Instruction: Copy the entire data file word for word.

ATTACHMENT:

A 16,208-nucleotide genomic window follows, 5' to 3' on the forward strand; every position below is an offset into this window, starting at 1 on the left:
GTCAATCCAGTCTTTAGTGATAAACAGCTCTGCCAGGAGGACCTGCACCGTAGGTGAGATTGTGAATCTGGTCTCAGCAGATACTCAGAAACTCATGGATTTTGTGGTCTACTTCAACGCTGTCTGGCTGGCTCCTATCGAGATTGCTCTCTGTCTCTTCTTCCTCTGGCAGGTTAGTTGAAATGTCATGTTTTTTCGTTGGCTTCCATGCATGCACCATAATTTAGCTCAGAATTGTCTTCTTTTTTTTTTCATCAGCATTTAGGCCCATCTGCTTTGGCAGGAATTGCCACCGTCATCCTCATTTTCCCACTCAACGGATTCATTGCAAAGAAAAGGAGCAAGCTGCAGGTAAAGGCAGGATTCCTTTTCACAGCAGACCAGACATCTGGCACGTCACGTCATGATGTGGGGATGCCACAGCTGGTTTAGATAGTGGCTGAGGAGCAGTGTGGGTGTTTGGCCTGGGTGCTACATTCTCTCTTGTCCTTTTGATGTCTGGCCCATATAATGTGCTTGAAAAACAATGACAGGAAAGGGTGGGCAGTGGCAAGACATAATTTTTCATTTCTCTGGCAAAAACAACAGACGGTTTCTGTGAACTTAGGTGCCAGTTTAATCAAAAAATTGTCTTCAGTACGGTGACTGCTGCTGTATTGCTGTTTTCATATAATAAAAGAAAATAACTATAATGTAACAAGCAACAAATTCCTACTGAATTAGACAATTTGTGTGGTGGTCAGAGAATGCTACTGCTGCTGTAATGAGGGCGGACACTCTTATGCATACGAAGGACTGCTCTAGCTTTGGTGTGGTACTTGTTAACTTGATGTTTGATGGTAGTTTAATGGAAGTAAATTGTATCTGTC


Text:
A 16,208-nucleotide genomic window follows, 5' to 3' on the forward strand; every position below is an offset into this window, starting at 1 on the left:
GTCAATCCAGTCTTTAGTGATAAACAGCTCTGCCAGGAGGACCTGCACCGTAGGTGAGATTGTGAATCTGGTCTCAGCAGATACTCAGAAACTCATGGATTTTGTGGTCTACTTCAACGCTGTCTGGCTGGCTCCTATCGAGATTGCTCTCTGTCTCTTCTTCCTCTGGCAGGTTAGTTGAAATGTCATGTTTTTTCGTTGGCTTCCATGCATGCACCATAATTTAGCTCAGAATTGTCTTCTTTTTTTTTTCATCAGCATTTAGGCCCATCTGCTTTGGCAGGAATTGCCACCGTCATCCTCATTTTCCCACTCAACGGATTCATTGCAAAGAAAAGGAGCAAGCTGCAGGTAAAGGCAGGATTCCTTTTCACAGCAGACCAGACATCTGGCACGTCACGTCATGATGTGGGGATGCCACAGCTGGTTTAGATAGTGGCTGAGGAGCAGTGTGGGTGTTTGGCCTGGGTGCTACATTCTCTCTTGTCCTTTTGATGTCTGGCCCATATAATGTGCTTGAAAAACAATGACAGGAAAGGGTGGGCAGTGGCAAGACATAATTTTTCATTTCTCTGGCAAAAACAACAGACGGTTTCTGTGAACTTAGGTGCCAGTTTAATCAAAAAATTGTCTTCAGTACGGTGACTGCTGCTGTATTGCTGTTTTCATATAATAAAAGAAAATAACTATAATGTAACAAGCAACAAATTCCTACTGAATTAGACAATTTGTGTGGTGGTCAGAGAATGCTACTGCTGCTGTAATGAGGGCGGACACTCTTATGCATACGAAGGACTGCTCTAGCTTTGGTGTGGTACTTGTTAACTTGATGTTTGATGGTAGTTTAATGGAAGTAAATTGTATCTGTC